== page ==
And, it’s ok to simply say you don’t need to do a VBS if the leadership and energy simply isn’t there. The Bible speaks not only of Sabbath days, but of sabbatical seasons. A break or an end of a ministry can bring about creative energy for a future attempt or other mission areas of the church. The Bible does not command us to have Vacation Bible School, and the Holy Spirit will lead us where we are going next as we rest and listen for God’s call.

But if you have a Vacation Bible School scheduled for this summer in any form, we know Jesus will show up in major ways. Blessings on the work and the volunteers and the love that you are pouring into the program and into the children and youth who will be there.

Let us know about your VBS, your bright ideas, innovations, and anything else you’d like to share about VBS. And, show ‘em Jesus!

OUR CHILDREN WANT TO HELP

The Jerry Can curriculum nurtures and encourages our children’s natural desire to help people in need.

Jerry Can represents the one common denominator in all disasters around the world: the need for clean water to survive. The Jerry Can cartoon was created to be a fun, energetic character for children to connect with as they learn how to respond to disasters with prayer and generosity.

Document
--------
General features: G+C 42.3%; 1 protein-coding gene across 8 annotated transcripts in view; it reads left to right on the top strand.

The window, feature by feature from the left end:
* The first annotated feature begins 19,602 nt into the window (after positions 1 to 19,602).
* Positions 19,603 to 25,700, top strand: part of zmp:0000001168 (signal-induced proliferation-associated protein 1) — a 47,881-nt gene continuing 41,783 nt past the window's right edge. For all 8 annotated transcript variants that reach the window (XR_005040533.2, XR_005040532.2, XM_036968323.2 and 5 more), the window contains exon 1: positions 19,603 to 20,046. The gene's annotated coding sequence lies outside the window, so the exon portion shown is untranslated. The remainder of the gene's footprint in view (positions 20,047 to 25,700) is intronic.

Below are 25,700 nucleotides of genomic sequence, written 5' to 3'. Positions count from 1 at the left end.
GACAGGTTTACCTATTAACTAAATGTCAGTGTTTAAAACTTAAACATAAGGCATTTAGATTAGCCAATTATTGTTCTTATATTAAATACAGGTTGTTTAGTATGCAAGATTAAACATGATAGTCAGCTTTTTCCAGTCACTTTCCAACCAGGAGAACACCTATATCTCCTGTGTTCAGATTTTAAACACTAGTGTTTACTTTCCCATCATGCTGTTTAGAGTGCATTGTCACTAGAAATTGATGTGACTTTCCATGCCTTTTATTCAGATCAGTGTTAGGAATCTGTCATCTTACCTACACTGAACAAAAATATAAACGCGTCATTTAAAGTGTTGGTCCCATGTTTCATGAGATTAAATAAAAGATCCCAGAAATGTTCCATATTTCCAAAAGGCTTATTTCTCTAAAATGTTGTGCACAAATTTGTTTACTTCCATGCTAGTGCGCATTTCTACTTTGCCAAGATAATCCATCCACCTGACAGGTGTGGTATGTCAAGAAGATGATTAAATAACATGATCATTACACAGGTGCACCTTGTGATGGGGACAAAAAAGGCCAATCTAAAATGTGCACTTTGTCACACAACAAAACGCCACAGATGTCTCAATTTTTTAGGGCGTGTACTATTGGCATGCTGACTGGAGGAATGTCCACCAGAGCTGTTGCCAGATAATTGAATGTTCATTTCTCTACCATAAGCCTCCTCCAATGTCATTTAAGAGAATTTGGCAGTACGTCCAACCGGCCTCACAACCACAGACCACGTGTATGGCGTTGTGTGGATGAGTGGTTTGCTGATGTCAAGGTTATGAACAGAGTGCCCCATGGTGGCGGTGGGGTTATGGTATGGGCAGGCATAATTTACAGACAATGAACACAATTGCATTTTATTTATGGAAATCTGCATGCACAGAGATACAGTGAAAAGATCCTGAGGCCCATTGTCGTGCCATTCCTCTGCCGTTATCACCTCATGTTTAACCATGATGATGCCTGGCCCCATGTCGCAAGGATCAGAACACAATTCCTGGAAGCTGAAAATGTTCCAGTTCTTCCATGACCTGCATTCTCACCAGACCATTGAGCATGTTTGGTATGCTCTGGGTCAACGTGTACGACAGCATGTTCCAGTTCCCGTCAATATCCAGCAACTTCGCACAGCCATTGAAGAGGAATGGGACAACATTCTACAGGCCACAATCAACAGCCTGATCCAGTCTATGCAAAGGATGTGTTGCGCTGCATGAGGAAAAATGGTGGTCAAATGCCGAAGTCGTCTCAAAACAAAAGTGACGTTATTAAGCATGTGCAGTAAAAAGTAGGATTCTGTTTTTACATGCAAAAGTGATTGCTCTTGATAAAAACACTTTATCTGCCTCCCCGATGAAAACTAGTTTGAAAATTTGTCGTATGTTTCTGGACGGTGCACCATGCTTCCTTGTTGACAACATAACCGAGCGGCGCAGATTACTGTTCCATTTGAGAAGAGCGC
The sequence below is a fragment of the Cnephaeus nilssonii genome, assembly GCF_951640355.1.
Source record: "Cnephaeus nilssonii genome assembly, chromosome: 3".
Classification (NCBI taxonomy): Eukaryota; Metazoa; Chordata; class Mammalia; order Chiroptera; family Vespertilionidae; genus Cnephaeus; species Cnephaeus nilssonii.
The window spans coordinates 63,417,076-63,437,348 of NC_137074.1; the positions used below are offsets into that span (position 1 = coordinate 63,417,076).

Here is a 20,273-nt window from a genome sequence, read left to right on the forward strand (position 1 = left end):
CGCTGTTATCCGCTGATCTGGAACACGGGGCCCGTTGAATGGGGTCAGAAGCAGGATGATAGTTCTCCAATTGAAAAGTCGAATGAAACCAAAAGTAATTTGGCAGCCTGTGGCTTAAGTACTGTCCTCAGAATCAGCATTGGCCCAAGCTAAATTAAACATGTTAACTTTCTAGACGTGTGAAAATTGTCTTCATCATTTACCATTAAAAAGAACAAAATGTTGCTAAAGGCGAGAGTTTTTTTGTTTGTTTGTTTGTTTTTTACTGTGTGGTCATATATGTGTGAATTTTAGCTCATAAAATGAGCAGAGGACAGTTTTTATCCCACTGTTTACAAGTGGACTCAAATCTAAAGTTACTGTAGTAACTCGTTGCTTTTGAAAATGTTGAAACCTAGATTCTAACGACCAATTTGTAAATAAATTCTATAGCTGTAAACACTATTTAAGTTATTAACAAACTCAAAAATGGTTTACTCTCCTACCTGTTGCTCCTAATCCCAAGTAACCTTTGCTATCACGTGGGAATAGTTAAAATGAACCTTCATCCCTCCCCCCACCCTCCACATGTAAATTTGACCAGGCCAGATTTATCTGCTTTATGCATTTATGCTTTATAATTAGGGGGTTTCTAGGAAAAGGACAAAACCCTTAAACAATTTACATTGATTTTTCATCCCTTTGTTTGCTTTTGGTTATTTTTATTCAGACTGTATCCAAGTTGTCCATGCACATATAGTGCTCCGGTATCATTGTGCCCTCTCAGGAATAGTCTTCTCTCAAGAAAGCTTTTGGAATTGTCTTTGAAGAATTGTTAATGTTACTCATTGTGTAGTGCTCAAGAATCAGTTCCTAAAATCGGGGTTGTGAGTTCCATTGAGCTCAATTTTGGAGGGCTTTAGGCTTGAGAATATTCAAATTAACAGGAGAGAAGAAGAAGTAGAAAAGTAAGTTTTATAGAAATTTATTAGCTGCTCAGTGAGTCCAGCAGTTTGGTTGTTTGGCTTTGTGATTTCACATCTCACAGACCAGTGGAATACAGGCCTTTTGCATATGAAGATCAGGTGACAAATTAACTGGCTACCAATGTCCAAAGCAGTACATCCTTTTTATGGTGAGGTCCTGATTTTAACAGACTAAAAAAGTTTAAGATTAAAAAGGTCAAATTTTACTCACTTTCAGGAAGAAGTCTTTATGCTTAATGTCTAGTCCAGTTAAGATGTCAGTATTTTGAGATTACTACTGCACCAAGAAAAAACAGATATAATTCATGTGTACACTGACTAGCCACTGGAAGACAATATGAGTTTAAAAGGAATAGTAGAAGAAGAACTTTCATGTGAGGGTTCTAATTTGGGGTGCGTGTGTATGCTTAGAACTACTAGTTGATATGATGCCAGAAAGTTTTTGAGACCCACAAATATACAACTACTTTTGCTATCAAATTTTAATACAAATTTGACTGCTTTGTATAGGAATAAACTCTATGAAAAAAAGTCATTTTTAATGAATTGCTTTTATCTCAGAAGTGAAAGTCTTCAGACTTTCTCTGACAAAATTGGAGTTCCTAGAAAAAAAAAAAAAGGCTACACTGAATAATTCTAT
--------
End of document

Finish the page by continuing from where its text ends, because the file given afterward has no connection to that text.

This five-lesson resource, separated by grade level, makes an excellent program for a Sunday school series or a week-long Bible School. The curriculum includes:

  • Lessons with Jerry Can, written by Christian educators
  • Map exercises to teach children about our global community
  • Fun-to-do arts, crafts, and games to extend the learning experience
  • Science experiments blended with words from the Psalms
  • Ways children can respond to help others
  • Suggestions for music and snacks (recipes included)